Residents pan Peabody Avenue closure solution at hearing

 Douglas Van Dyke makes a point during a public hearing about a proposed solution to the Peabody Avenue closure during Wednesday’s Oak Park Heights City Council meeting. (Gazette staff photo by Erik Sandin)

Douglas Van Dyke makes a point during a public hearing about a proposed solution to the Peabody Avenue closure during Wednesday’s Oak Park Heights City Council meeting. (Gazette staff photo by Erik Sandin)

OAK PARK HEIGHTS — Residents in one neighborhood are caught between some gravel rocks and a historic place.

A state Department of Transportation plan to connect the northern part of Peabody Avenue to Lookout Trail was panned by some residents Tuesday at an Oak Park Heights City Council public hearing on the idea.

MnDOT and Oak Park Heights city staff developed the Peabody-Lookout Trail connection after the state agency this spring closed the northern part of Peabody where it connects with the drive into the Scenic Overlook as part of the St. Croix River Crossing bridge project.

MnDOT proposes a gravel section connecting Peabody Avenue with Lookout Trail so residents a second way out of their neighborhood. The council issued MnDOT a city permit to proceed with those plans at a special May 22 meeting.

St. Croix Crossing Project Manager Jon Chiglo said the Peabody-Lookout Trail connection site was selected because it has the least adverse affect on the Scenic Overlook, which has been deemed a historic site and will be restored to its original condition.

“That’s the option we would like to move forward with,” he said.

City Engineer Chris Long admits using gravel could cause some issues, but said MnDOT’s proposal was acceptable.

“I think this is the best solution you’re going to get,” he said.

However, several residents questioned using gravel on the new connection and the six percent grade on Peabody Avenue at the site.

“It’s a better grade but it feels like the situation we ran into on the other side,” said Douglas Van Dyke.

“You’re making this gravel. Why?,” asked Ted Gilbert. “You just don’t make gravel roads. Why not blacktop?”

“I grew up on a dirt road. I don’t mind dirt,” said Aaron Bye. “But on a slope there will be maintenance for the city.”

Other residents questioned the concerns over the Scenic Overlook historic designation. But Karen Zschomler, (CQ) MnDOT cultural resources unit supervisor, said because the bridge project is getting federal funds, MnDOT is required to protect all designated historic sites.

Zschomler said the how the overlook was constructed in the 1930s and its age led MnDOT in the 1990s to designate the area as a historic site.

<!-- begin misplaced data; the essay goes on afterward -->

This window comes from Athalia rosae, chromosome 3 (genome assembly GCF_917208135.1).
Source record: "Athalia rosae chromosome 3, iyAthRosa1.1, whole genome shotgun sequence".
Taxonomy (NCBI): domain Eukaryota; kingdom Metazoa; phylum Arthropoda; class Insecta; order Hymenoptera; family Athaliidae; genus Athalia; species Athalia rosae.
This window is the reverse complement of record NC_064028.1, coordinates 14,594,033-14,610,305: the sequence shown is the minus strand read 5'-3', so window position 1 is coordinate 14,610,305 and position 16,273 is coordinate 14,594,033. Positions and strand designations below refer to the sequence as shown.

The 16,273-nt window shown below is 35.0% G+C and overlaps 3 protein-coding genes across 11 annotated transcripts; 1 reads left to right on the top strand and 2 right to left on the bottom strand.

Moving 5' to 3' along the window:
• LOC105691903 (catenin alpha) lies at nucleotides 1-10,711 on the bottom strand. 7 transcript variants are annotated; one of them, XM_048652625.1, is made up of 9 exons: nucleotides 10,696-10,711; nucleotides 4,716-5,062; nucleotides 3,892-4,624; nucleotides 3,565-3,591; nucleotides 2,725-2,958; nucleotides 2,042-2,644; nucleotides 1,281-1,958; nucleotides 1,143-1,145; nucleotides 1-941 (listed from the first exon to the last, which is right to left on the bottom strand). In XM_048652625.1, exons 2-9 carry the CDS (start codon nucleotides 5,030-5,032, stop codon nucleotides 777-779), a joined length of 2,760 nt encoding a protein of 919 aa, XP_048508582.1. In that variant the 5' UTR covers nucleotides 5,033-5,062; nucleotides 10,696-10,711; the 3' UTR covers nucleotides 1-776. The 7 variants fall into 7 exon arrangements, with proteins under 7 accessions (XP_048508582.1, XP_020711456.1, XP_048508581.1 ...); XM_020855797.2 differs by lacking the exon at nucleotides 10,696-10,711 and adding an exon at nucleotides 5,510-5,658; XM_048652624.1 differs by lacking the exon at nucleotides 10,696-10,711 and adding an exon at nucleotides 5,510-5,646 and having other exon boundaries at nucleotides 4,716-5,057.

Chiglo added that any attempt to reconnect Peabody Avenue to the overlook drive would be considered an adverse impact and require more study. He termed that study process “indefinite.”

But Chiglo said MnDOT staff would consider suggestions by residents and city staff in further development of the Peabody-Lookout Trail connection.

“They do bring up valid concerns,” he said about residents’ comments. “It’s a design that avoids impact to historic property. This is something on paper. We can do something a little more accommodating.”

Chiglo also said paving the proposed gravel connection could be considered.
“If there’s a request to pave, MnDOT and the city would have to have a discussion about payment,” he said. “That’s something your staff and MnDOT would have to sit down and have a discussion on.”

If the Peabody Avenue-Lookout Trail permit process continues, Chiglo said the construction on the connection could start later this year.

“It can be built by October this year,” he said.

When the hour-long hearing ended, the council opted to let MnDOT continue the Peabody-Lookout Trail connection permit process.

But one resident asked city officials for a “useful” solution to the Peabody Avenue closure.

“The thing I’m really getting angry about is historical,” said Jennifer Van Dyke. “What about useful? I just want something useful.”

  • Aaron Bye

    I would like to point out the fact that the DOT claimed our road was rouge and unsanctioned but after a few newspaper articles came out a reader that was part or the Survey crew for the Peabody road that was torn up mailed a letter and only after that MNDOT found one page in a very large document that proved the road was built by MNDOT.

    Adverse Effect is also a term used very often in the meeting. By definition it is very open to interpretation. Most of the passion for our neighbors is the fact that this was done with no consideration to our small neighborhood. I really like our city and our members we vote into office. There is also a road with a 5 percent grade that MNDOT deemed too steep and was going to close off but with public disapproval the plan was changed.